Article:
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Homepage / Digital Journalism / Google's Authority Problem

Digital Journalism

Google’s Authority Problem

One of the more disturbing aspects of Google and Facebook’s propagation of false information when the Las Vegas shooting news first broke was Google’s explanation of how a false story naming the wrong person as the shooter rose to the top of its “In the news” section.

The false story originated on 4chan and got picked up by Gateway Pundit, a conservative website that has published false information in the past. The 4chan forum posts and the Gateway Pundit story began to show up in Google’s news area due to the way Google’s algorithm is programmed to handle news.

Google sent out a statement apologizing for the error, and gave us this explanation:

“We use a number of signals to determine the ranking of results—this includes both the authoritativeness of a site as well as how fresh it is.”

One would think that a forum site like 4chan would never pass the authoritativeness test, but that is where one would be wrong.

When Google talks about authoritativeness, they don’t use the same standards that we normally use in discussions about the authoritativeness of a source. When you’re determining a source’s authority, you might look at how long they have been in business, their past record, or their expertise in their field.

But Google isn’t talking about authoritative sources. Google is talking about link authority. Link authority is determined by the number of incoming links to a website. So, in Google’s economy, the more outlandish the claim or headline, the more authoritative a website will be, because those are the types of links people share.

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A far-right or far-left website filled with conspiracy theories and misinformation can generate backlinks at a much faster pace than an actual news or information source that does research and has been in the business of journalism for several decades, because gossip moves faster than news.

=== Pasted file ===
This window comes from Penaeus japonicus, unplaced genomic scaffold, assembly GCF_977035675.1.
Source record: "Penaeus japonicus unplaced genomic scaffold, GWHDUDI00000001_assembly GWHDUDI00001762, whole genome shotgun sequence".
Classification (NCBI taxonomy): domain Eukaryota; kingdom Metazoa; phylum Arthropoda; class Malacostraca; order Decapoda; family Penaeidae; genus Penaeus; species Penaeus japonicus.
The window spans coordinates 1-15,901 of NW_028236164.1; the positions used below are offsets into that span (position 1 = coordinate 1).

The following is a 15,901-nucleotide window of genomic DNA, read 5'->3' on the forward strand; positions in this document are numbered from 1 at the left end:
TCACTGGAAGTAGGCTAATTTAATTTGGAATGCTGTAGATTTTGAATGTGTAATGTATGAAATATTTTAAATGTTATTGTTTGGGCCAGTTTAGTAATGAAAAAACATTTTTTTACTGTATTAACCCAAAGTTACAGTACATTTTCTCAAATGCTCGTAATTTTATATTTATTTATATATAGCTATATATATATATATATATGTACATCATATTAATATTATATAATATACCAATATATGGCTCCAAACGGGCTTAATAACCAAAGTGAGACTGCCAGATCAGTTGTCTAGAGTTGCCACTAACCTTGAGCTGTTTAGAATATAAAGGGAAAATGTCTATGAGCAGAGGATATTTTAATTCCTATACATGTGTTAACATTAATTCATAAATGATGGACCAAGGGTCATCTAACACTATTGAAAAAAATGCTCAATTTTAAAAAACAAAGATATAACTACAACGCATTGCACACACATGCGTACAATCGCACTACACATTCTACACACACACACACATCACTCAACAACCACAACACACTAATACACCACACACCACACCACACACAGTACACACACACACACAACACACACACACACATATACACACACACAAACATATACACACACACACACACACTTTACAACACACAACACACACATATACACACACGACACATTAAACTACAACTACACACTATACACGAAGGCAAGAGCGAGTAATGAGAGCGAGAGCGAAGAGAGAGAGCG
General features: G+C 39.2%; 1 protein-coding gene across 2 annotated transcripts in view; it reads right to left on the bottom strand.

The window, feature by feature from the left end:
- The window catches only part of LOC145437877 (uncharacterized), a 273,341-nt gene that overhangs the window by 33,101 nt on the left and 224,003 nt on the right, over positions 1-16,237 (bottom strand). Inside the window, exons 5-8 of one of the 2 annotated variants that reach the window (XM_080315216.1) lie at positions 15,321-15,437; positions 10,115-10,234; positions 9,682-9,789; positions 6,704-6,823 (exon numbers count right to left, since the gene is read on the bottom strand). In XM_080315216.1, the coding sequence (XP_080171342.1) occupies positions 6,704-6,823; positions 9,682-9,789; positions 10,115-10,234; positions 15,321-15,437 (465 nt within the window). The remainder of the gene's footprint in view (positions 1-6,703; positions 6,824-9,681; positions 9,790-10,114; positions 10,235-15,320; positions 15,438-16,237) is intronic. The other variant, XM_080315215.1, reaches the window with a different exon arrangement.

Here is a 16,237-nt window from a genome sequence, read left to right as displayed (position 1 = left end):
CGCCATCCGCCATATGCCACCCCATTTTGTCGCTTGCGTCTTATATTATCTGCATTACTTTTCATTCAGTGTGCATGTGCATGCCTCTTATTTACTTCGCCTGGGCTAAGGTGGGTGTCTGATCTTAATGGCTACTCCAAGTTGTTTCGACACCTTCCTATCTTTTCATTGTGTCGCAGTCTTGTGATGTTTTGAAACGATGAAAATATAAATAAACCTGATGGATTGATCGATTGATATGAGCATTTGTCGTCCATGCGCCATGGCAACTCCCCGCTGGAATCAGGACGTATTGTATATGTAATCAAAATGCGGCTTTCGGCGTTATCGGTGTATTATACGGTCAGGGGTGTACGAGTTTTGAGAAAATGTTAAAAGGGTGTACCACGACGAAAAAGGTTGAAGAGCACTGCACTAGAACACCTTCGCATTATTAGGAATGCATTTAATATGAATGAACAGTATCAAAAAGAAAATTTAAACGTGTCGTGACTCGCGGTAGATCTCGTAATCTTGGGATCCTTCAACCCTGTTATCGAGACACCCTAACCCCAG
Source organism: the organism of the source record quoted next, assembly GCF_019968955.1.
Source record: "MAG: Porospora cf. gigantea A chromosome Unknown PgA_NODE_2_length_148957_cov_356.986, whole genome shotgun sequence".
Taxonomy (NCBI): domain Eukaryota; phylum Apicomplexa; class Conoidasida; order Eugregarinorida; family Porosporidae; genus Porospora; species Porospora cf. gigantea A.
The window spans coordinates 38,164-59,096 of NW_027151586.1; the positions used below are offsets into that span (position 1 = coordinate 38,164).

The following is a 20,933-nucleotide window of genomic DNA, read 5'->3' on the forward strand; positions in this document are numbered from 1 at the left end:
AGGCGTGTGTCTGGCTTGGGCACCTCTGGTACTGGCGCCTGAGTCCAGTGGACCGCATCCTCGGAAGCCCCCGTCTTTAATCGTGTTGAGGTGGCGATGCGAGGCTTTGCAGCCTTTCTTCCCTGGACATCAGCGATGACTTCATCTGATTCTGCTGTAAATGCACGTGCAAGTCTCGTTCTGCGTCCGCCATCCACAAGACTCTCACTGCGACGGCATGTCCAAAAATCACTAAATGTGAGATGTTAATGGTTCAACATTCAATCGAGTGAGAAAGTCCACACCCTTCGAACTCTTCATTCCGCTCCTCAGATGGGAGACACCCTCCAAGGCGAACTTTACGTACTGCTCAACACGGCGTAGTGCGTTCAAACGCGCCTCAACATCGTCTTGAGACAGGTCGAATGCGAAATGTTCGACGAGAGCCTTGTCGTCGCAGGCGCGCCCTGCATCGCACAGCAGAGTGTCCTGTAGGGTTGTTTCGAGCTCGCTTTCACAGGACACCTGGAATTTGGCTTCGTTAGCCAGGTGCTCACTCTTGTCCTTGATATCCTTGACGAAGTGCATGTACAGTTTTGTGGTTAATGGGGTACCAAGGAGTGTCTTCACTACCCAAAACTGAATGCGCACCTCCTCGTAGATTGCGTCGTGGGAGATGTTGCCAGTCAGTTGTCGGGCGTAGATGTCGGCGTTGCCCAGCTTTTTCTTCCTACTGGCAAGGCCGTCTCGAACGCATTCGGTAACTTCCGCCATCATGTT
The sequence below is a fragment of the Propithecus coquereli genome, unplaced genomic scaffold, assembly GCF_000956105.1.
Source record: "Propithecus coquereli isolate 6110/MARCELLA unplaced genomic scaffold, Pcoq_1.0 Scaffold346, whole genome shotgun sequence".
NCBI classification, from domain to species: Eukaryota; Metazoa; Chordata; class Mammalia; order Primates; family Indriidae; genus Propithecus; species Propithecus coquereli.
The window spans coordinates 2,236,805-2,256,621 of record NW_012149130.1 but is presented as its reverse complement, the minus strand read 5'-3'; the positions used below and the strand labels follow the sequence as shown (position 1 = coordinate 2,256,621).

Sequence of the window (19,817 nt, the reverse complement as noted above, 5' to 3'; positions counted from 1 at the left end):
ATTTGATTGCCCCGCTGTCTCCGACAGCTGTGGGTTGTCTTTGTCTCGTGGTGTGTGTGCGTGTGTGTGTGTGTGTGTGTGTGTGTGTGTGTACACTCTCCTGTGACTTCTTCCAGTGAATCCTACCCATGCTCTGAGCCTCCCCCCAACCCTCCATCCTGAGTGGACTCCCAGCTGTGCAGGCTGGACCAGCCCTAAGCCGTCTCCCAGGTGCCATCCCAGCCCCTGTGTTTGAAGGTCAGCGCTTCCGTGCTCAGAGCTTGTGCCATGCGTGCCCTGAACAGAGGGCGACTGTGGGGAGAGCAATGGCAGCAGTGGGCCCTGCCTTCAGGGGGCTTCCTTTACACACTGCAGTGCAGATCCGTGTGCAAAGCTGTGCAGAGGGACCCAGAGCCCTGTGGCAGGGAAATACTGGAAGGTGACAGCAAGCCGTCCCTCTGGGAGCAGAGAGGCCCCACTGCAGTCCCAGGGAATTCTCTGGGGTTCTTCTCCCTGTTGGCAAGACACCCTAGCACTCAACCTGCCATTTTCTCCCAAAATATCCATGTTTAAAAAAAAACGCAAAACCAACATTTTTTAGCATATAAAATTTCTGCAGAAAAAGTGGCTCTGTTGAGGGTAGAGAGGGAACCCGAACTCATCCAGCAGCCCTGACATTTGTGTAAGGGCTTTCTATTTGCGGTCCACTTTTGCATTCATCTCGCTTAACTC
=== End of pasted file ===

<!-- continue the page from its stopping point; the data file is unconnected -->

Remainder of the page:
Facebook’s algorithm is plagued with the same problem, only instead of backlinks, Facebook’s algorithm calls something trending based on how many people comment or share it. Again, this prioritizes outlandish gossip and clickbait over substantive and informative work, because people don’t talk about substance nearly as much as they rant about things that outrage them.

Google and Facebook are tech companies, who despite doing everything in their power to limit the influence and reach of publishers over the course of the last decade, never actually considered themselves to be publishers. Because of this, their approach to news comes from a tech perspective. Rather than employ human gatekeepers to manage the flow of news and curate the stories the way an editor would, they rely on automation.

While automation has its place — even within the world of journalism — an algorithm lacks the news judgment and discernment of a trained editor. Machines are not yet capable of the type of critical thinking required to determine the accuracy of information, and they lack the ability to question a source. Instead, the algorithms deployed by Google and Facebook prioritize the popular, which just allows unverified hearsay masquerade as news.

The solution to this problem is to employ human editors and curators to check the algorithm’s work and to add a human touch to the curation process. They don’t have to completely move away from the algorithm, but the heavy lifting needs to be done by humans. Someone has to be able to look at a story and say, “This is popular and trending, but is it true and accurate?” It takes a person to verify information, especially in a breaking news scenario.

Traditional news publishers need to pay attention to this problem as well. As newsroom budgets tighten and advertising continues to decline, many publishers are looking toward automation to save the day. Watch what is happening to Google and Facebook and don’t make the same mistake. Automation has its place, but too much automation will destroy your credibility as a news organization, and while Google and Facebook are big enough and wealthy enough to be able to survive that, most publishers are not.

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The world still needs gatekeepers. No matter how much those outside of journalism claim we’ve moved past it, the algorithmic handling of breaking news is proving time and time again that gatekeepers are necessary to control the rampant spread of fake news and false narratives.

Google HQ” by Spiros Vathis is licensed under CC BY-ND

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